B-roll for media use:
Carnivore keepers at the Smithsonian Conservation Biology Institute (SCBI) in Front Royal, Virginia, are about to welcome a litter of chirping cheetah cubs. Five-year-old female Echo is having contractions and birthed one cub already shortly after 11 a.m., which can be viewed via the Cheetah Cam. They were sired by 4-year-old Scott. Animal care staff will leave Echo to bond with and care for her cubs without interference, so it may be some time before they can determine the cubs’ sexes.
Staff are closely monitoring Echo and her cubs’ behaviors via webcam, which is now live on the Zoo’s website. Virtual visitors can observe Echo and her cubs on this temporary platform until the cubs leave the den. Keepers provided Echo with access to multiple dens, so it is possible she may move the cubs to an off-camera location. An Animal Cam Educational Packet is available to parents and educators looking for student and child home activities.
“It’s thrilling and humbling to witness something as special as an animal birth,” said Steve Monfort, John and Adrienne Mars Director of the Smithsonian’s National Zoo and Conservation Biology Institute. “I’m eager to watch the newborn cubs in their early days. During this extremely tumultuous and isolating time, we want the new cheetah cam and all our live animal webcams to provide much needed moments of relief and inspiration from our natural world.”
SCBI is part of the Cheetah Breeding Center Coalition — a group of 10 cheetah breeding centers across the United States that aim to create and maintain a sustainable North American cheetah population under human care. These cubs are a significant addition to the Association of Zoos and Aquariums’ Species Survival Plan (SSP) for Cheetahs, as each individual contributes to this program.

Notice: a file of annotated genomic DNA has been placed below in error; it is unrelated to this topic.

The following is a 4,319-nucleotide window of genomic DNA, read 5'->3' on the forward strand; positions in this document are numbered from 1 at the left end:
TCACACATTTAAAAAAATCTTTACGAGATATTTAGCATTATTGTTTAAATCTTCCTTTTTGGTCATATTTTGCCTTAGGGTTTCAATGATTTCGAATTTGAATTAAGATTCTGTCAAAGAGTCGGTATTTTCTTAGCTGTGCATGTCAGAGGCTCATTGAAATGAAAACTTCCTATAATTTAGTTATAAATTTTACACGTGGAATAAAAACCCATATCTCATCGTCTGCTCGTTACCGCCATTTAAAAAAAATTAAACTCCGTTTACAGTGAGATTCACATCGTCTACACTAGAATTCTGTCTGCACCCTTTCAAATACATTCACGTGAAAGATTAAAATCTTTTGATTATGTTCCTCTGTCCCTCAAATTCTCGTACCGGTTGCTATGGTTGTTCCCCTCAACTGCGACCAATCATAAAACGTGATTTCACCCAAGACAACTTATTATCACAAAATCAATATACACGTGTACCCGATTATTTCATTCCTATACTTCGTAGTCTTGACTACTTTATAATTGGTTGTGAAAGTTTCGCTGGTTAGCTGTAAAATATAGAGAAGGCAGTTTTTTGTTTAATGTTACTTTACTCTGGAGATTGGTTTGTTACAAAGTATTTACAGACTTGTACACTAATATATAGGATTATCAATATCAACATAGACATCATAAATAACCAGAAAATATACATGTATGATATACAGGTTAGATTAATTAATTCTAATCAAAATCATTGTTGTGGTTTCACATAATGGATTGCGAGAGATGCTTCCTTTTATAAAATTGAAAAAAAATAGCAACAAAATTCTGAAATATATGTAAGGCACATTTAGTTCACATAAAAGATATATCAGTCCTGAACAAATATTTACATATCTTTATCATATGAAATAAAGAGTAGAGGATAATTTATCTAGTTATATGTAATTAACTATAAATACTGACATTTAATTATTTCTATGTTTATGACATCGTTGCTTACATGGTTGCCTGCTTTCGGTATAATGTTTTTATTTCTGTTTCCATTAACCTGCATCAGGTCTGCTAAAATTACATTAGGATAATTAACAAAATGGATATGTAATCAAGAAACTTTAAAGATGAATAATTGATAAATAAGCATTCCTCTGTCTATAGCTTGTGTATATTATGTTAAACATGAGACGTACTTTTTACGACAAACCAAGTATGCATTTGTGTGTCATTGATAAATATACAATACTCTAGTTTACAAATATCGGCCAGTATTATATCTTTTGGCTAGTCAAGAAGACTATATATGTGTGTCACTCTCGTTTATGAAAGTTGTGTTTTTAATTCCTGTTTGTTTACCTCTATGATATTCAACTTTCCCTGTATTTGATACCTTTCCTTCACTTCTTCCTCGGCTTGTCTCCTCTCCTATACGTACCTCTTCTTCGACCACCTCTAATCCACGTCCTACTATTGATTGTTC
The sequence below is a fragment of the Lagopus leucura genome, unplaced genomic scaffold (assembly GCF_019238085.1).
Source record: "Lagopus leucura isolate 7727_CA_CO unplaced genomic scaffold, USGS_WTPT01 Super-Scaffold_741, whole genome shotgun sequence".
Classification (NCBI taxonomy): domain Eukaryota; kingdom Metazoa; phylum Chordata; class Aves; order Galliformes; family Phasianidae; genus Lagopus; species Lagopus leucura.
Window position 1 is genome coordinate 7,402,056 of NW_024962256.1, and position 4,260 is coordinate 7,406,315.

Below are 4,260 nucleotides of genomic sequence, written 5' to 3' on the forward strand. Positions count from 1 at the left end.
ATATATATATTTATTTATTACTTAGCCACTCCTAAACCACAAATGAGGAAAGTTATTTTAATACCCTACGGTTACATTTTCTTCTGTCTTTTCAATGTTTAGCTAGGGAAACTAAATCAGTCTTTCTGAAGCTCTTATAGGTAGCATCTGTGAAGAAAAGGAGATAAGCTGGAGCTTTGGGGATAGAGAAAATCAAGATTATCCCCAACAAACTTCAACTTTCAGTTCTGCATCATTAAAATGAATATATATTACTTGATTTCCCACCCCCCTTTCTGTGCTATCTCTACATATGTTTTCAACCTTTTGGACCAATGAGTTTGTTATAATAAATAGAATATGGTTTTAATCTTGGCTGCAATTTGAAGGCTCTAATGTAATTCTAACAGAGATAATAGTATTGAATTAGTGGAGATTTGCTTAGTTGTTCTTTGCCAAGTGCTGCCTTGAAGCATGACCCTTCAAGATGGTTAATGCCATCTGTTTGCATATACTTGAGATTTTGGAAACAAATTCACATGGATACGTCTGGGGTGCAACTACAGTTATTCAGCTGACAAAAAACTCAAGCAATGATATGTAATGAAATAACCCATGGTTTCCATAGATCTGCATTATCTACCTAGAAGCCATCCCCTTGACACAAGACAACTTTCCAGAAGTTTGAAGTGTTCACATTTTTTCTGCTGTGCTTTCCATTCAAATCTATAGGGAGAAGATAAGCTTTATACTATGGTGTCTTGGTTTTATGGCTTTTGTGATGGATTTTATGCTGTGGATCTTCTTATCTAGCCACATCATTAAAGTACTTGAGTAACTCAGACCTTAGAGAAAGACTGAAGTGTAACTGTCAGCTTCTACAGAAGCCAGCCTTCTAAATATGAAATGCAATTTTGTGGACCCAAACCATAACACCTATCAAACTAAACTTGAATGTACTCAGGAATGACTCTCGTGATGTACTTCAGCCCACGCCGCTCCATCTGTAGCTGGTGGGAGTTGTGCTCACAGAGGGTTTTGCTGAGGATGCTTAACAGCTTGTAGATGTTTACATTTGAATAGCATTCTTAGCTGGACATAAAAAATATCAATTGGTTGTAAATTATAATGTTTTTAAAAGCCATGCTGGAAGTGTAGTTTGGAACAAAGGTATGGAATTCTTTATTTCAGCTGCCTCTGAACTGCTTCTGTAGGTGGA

“This was Echo’s first pregnancy, but we’re confident in her maternal instincts and abilities,” said Adrienne Crosier, cheetah reproductive biologist at SCBI and head of the Cheetah SSP. “She was raised by her own mother without human intervention, so there’s a good chance Echo has learned cheetah parenting behaviors from the best teacher—her mother.”
The SSP scientists determine which animals to breed by considering their genetic makeup, health and temperament, among other factors. Echo and Scott were paired and bred Jan. 4 and 5. In February, keepers trained Echo to voluntarily participate in ultrasounds. SCBI veterinarians confirmed her pregnancy Feb. 26. Since 2007, 14 litters of cheetah cubs have been born at SCBI.
Cheetahs live in small, isolated populations mostly in sub-Saharan Africa. Many of their strongholds are in eastern and southern African parks. Due to human conflict, poaching and habitat and prey-base loss, there are only an estimated 7,500 to 10,000 cheetahs left in the wild. The International Union for Conservation of Nature considers cheetahs vulnerable to extinction.
As a public health precaution due to COVID-19, the Smithsonian’s National Zoo and Conservation Biology Institute is temporarily closed to the public. Animal keepers and veterinary staff remain working on site at the Zoo and SCBI to provide the usual highest quality care for the animals. Additional information on the Zoo’s COVID-19 response is posted to the Zoo’s website. During the closure, the Zoo is sharing animal updates from behind the scenes using the hashtag #NatZooZen on Facebook, Instagram and Twitter.
The Zoo’s legacy of conservation work extends beyond the public Zoo in Washington, D.C., to SCBI in Front Royal, Virginia. Scientists at SCBI study and breed more than 20 species, including some that were once extinct in the wild, such as black-footed ferrets and scimitar-horned oryx. Animals thrive in specialized barns and building complexes spread over more than 3,200 acres. The sprawling environment allows for unique studies that contribute to the survival of threatened, difficult-to-breed species with distinct needs, especially those requiring large areas, natural group sizes and minimal public disturbance.
SCBI spearheads research programs at its headquarters in Virginia, the Zoo in Washington, D.C., and at field research stations and training sites worldwide. SCBI scientists tackle some of today’s most complex conservation challenges by applying and sharing what they learn about animal behavior and reproduction, ecology, genetics, migration and conservation sustainability.
# # #
Photo Credit: Smithsonian Conservation Biology Institute